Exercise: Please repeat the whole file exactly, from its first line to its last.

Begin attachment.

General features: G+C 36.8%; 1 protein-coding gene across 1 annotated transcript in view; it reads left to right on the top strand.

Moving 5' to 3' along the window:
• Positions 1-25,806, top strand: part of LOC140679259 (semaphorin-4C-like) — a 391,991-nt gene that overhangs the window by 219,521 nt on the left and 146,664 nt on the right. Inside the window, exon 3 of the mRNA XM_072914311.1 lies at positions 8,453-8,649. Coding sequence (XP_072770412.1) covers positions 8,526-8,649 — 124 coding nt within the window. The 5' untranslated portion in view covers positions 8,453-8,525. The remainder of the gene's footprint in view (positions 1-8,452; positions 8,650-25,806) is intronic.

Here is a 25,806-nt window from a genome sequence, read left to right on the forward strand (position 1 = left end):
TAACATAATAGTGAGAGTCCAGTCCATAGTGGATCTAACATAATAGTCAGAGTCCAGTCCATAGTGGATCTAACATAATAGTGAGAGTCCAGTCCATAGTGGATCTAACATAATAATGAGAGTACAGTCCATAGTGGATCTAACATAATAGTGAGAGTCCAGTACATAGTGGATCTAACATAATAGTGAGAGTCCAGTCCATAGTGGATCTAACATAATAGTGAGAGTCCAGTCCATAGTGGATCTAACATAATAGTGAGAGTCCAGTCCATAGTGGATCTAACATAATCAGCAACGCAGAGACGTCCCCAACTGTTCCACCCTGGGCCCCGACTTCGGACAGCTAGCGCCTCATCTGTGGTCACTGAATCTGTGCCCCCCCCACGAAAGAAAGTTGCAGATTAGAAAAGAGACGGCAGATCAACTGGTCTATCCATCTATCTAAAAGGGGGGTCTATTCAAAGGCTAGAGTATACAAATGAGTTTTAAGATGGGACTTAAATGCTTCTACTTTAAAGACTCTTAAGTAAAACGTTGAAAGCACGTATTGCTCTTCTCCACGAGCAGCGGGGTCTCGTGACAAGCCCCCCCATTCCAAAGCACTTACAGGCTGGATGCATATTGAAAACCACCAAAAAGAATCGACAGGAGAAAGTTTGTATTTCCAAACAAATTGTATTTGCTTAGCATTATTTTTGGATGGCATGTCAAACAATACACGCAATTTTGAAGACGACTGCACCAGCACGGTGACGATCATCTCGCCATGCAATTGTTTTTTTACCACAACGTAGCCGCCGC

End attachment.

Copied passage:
General features: G+C 36.8%; 1 protein-coding gene across 1 annotated transcript in view; it reads left to right on the top strand.

Moving 5' to 3' along the window:
• Positions 1-25,806, top strand: part of LOC140679259 (semaphorin-4C-like) — a 391,991-nt gene that overhangs the window by 219,521 nt on the left and 146,664 nt on the right. Inside the window, exon 3 of the mRNA XM_072914311.1 lies at positions 8,453-8,649. Coding sequence (XP_072770412.1) covers positions 8,526-8,649 — 124 coding nt within the window. The 5' untranslated portion in view covers positions 8,453-8,525. The remainder of the gene's footprint in view (positions 1-8,452; positions 8,650-25,806) is intronic.

Here is a 25,806-nt window from a genome sequence, read left to right on the forward strand (position 1 = left end):
TAACATAATAGTGAGAGTCCAGTCCATAGTGGATCTAACATAATAGTCAGAGTCCAGTCCATAGTGGATCTAACATAATAGTGAGAGTCCAGTCCATAGTGGATCTAACATAATAATGAGAGTACAGTCCATAGTGGATCTAACATAATAGTGAGAGTCCAGTACATAGTGGATCTAACATAATAGTGAGAGTCCAGTCCATAGTGGATCTAACATAATAGTGAGAGTCCAGTCCATAGTGGATCTAACATAATAGTGAGAGTCCAGTCCATAGTGGATCTAACATAATCAGCAACGCAGAGACGTCCCCAACTGTTCCACCCTGGGCCCCGACTTCGGACAGCTAGCGCCTCATCTGTGGTCACTGAATCTGTGCCCCCCCCACGAAAGAAAGTTGCAGATTAGAAAAGAGACGGCAGATCAACTGGTCTATCCATCTATCTAAAAGGGGGGTCTATTCAAAGGCTAGAGTATACAAATGAGTTTTAAGATGGGACTTAAATGCTTCTACTTTAAAGACTCTTAAGTAAAACGTTGAAAGCACGTATTGCTCTTCTCCACGAGCAGCGGGGTCTCGTGACAAGCCCCCCCATTCCAAAGCACTTACAGGCTGGATGCATATTGAAAACCACCAAAAAGAATCGACAGGAGAAAGTTTGTATTTCCAAACAAATTGTATTTGCTTAGCATTATTTTTGGATGGCATGTCAAACAATACACGCAATTTTGAAGACGACTGCACCAGCACGGTGACGATCATCTCGCCATGCAATTGTTTTTTTACCACAACGTAGCCGCCGC